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DSLR + Spotter (1 Viewer)

tucansam

Active member
I've had great success attaching my DSLR to various telescopes. I've had none with spotting scopes, however.

I've got a couple of cheap, and one VERY expensive, cell-phone adapters that mate to bino, telescope, and spotting scope eye pieces. However the images I get are terrible compared to a DSLR with a proper lens or telescope attached.

I've tried to attach my DSLR to my spotting scopes, and cannot focus. Even with no EP and no lens on the DSLR, when placing the mirror as close to the scope body as possible (where the EP would go), I cannot focus. I need to push the camera "more into" the spotting scope to attain focus, which of course is physically impossible.

I am not smart on the science of the optics chain, but I know this is an equipment limitation.

So I am stuck with a more sophisticated way to get a DSLR attached to a spotter, via its EP.

Various adapters for this method exist, some cheap, some not. I've seen some spotters with EPs that have threaded mounts for attaching directly to a DSLR. Not sure if I have spotters with that capability or not. I own:

  • Zen Ray spotter, a clone of the Gen 1 Vortex Razor HD
  • Pentax PF EDs in the 65 and 80mm variety

Can anyone offer advice on how to get a DSLR properly attached to a spotter, and in such a way that the image is as clear as possible? I'll never get an image through a spotter EP that is as perfect as a DSLR directly attached to a telescope, will I?

Thanks.
 

Binastro

Well-known member
Firstly, telescopes are simpler and usually better quality than spotting scopes.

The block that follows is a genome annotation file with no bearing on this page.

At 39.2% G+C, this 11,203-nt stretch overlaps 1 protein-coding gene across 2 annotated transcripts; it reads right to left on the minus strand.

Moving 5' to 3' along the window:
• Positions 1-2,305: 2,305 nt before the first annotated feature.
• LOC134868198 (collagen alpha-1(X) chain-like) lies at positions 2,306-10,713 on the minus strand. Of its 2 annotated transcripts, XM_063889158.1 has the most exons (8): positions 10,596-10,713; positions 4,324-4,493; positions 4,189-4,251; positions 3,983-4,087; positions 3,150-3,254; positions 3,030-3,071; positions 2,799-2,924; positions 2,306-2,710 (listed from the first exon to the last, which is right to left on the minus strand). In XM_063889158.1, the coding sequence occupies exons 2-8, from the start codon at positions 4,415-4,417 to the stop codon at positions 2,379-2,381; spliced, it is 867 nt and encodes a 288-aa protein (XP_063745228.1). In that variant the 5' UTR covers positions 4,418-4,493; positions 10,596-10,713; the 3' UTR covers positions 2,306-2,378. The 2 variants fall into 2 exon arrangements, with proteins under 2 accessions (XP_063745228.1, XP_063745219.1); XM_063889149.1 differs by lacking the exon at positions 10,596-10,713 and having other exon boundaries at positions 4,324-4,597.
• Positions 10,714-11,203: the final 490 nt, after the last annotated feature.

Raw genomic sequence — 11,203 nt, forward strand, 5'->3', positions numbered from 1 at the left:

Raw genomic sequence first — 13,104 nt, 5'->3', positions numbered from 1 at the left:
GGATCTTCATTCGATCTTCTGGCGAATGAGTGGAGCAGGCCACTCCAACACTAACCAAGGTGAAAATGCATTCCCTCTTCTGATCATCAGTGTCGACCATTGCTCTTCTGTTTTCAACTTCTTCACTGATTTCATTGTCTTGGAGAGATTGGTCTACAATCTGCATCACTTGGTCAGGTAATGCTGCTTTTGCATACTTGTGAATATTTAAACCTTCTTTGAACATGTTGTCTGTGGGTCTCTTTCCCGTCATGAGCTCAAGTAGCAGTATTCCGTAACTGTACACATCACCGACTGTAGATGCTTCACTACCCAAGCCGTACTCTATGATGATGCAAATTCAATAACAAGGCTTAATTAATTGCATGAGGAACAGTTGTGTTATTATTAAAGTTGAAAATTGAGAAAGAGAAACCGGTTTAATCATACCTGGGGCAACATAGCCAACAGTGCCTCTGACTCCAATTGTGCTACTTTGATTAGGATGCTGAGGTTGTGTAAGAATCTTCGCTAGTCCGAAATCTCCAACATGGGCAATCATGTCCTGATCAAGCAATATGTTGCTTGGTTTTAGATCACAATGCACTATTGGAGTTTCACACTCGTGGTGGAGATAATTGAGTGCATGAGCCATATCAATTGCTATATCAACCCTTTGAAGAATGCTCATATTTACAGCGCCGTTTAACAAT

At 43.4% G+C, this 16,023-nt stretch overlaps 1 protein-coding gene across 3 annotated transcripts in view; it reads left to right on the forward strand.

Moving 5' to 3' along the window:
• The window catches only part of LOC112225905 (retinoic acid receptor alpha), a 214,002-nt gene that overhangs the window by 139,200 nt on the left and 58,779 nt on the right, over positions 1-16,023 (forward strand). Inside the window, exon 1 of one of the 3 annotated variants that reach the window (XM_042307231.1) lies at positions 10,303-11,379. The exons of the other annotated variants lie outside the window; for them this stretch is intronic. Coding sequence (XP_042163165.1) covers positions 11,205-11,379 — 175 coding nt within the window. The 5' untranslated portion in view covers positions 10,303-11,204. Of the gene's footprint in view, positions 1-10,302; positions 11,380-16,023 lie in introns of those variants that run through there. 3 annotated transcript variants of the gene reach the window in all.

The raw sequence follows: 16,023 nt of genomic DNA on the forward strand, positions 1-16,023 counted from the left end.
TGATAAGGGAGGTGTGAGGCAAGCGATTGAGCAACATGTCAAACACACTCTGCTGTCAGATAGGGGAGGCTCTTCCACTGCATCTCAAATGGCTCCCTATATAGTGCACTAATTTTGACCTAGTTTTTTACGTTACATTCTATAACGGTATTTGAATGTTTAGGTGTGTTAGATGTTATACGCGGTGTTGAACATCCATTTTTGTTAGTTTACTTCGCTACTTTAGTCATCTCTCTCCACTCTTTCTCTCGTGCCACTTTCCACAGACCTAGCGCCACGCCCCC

They often have a much bigger range of focus, at least to shorten the optical path.

Spotting scopes have a limited prism size and possible eyepiece diameter.
To maintain waterproofness they may also have optical windows.

If you have a telescope and good lens, why try to use a spotting scope?

Eyepiece projection is a well known method, usually for high magnification photos.

I used this for planetary photography.
The telescope was normally f/14 but with eyepiece projection I used f/72 for planets.

Where the front lens assembly of a spotting scope, such as some Swarovski modules, then one can do away with the rear prism assembly, and directly couple the DSLR to the front module.
It may be that a mirrorless camera is needed if the mirror makes focus impossible.

It may be that a mirrorless camera will work with normal spotting scopes where a DSLR doesn't.

This is also the case with trying to use fine lenses designed for aerial photography, where no mirror was used, so only a mirrorless consumer camera will reach focus, not a DSLR.

Regards,
B.
 
Last edited:

BKoh

Well-known member
Singapore
Can anyone offer advice on how to get a DSLR properly attached to a spotter, and in such a way that the image is as clear as possible? I'll never get an image through a spotter EP that is as perfect as a DSLR directly attached to a telescope, will I?

Thanks.
This article could be helpful:

 

pete_gamby

Birds? What Birds?!
Pentax used to supply a DSLR camera adapter but it shows as discontinued now and it was for K-series cameras only:


As you can see that has a substantial length to it and includes 5 glass elements - that is what would bring the image to focus at the right point for the camera body (as does the eyepiece for your eye).

Given that the PF series can accept 1.25" push-fit eyepieces, you might find that you can use some sort of Barlow or other "simple" optical extender to provide the required back focus. I've no experience of that so can't give you any more of a clue.

Novagrade have universal push fit adapters for use with the eyepiece but I suspect you'll not get any better image than you have with the smartphone mount:


HTH

Cheers, Pete
 

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